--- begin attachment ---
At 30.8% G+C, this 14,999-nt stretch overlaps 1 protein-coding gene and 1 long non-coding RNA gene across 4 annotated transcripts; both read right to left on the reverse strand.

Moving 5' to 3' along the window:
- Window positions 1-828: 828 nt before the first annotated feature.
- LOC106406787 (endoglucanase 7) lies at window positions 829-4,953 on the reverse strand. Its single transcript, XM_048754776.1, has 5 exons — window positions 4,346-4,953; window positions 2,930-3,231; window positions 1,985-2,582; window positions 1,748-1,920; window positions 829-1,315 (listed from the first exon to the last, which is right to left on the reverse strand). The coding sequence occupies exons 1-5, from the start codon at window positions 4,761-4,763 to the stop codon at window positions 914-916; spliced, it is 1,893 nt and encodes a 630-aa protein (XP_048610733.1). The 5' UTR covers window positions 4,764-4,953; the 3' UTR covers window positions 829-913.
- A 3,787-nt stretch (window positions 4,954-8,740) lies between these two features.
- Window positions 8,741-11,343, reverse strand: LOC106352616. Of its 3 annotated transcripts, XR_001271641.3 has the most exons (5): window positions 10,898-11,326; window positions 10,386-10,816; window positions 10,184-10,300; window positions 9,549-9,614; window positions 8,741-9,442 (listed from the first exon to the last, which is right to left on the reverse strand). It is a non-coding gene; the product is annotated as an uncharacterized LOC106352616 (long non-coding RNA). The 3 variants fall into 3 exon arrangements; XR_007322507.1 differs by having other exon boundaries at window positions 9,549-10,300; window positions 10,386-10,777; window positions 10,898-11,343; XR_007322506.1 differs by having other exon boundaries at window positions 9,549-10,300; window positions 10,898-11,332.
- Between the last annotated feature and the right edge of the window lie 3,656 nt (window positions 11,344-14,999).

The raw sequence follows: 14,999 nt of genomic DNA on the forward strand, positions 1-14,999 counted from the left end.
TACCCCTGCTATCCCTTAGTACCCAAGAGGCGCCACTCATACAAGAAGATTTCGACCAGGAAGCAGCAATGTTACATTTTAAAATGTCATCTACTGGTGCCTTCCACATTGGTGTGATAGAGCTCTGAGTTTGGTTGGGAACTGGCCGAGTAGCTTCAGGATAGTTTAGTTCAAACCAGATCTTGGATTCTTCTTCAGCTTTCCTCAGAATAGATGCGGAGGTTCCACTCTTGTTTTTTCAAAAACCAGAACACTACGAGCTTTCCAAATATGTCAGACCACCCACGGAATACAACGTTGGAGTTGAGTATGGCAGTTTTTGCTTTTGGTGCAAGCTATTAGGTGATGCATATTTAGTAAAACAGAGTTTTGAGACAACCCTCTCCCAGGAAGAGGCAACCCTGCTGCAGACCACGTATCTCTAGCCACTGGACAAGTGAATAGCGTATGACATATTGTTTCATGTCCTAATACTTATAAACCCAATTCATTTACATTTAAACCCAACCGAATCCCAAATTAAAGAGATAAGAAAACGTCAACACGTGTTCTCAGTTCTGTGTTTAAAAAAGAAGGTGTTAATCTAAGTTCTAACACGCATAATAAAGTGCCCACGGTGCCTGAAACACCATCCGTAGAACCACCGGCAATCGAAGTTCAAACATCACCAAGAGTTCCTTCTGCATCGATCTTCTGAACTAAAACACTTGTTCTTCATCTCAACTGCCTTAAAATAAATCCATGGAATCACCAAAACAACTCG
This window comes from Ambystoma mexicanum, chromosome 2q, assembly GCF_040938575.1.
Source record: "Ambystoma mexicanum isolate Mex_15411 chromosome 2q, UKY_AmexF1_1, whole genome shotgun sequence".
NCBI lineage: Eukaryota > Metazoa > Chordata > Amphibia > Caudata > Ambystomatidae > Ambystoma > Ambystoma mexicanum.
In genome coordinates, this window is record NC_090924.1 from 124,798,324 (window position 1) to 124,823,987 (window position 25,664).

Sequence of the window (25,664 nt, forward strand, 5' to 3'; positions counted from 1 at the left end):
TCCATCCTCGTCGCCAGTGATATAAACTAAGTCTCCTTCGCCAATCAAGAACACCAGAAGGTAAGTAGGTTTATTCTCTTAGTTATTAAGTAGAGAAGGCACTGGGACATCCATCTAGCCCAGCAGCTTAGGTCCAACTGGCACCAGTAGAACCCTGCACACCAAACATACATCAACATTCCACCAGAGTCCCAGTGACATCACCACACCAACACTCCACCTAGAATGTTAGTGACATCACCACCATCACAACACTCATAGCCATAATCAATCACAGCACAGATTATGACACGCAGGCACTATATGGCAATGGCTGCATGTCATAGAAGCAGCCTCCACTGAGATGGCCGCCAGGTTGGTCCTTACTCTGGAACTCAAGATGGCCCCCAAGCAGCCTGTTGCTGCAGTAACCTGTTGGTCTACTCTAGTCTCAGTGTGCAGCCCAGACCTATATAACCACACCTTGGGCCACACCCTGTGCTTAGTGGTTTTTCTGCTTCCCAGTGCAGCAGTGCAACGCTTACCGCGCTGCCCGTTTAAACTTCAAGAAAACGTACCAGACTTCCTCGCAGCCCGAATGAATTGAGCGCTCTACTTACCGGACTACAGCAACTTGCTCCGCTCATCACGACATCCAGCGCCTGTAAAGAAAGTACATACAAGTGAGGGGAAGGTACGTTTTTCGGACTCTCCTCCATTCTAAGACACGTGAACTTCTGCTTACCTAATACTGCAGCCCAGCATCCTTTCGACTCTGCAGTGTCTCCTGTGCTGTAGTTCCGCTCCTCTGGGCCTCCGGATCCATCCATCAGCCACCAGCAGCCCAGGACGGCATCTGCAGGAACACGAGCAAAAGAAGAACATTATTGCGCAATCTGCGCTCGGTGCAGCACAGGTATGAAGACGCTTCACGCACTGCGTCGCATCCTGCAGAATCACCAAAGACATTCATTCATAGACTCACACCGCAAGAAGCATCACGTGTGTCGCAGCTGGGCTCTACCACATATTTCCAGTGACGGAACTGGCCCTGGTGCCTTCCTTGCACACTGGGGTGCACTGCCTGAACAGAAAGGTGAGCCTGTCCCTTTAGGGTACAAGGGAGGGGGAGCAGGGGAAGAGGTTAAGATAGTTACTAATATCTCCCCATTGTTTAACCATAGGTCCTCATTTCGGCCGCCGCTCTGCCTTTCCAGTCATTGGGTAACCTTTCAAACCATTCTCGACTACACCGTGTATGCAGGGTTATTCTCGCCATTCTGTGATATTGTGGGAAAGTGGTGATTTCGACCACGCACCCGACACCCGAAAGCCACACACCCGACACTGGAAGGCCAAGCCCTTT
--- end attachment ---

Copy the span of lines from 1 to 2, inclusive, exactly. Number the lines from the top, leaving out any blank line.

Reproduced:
At 30.8% G+C, this 14,999-nt stretch overlaps 1 protein-coding gene and 1 long non-coding RNA gene across 4 annotated transcripts; both read right to left on the reverse strand.

Moving 5' to 3' along the window: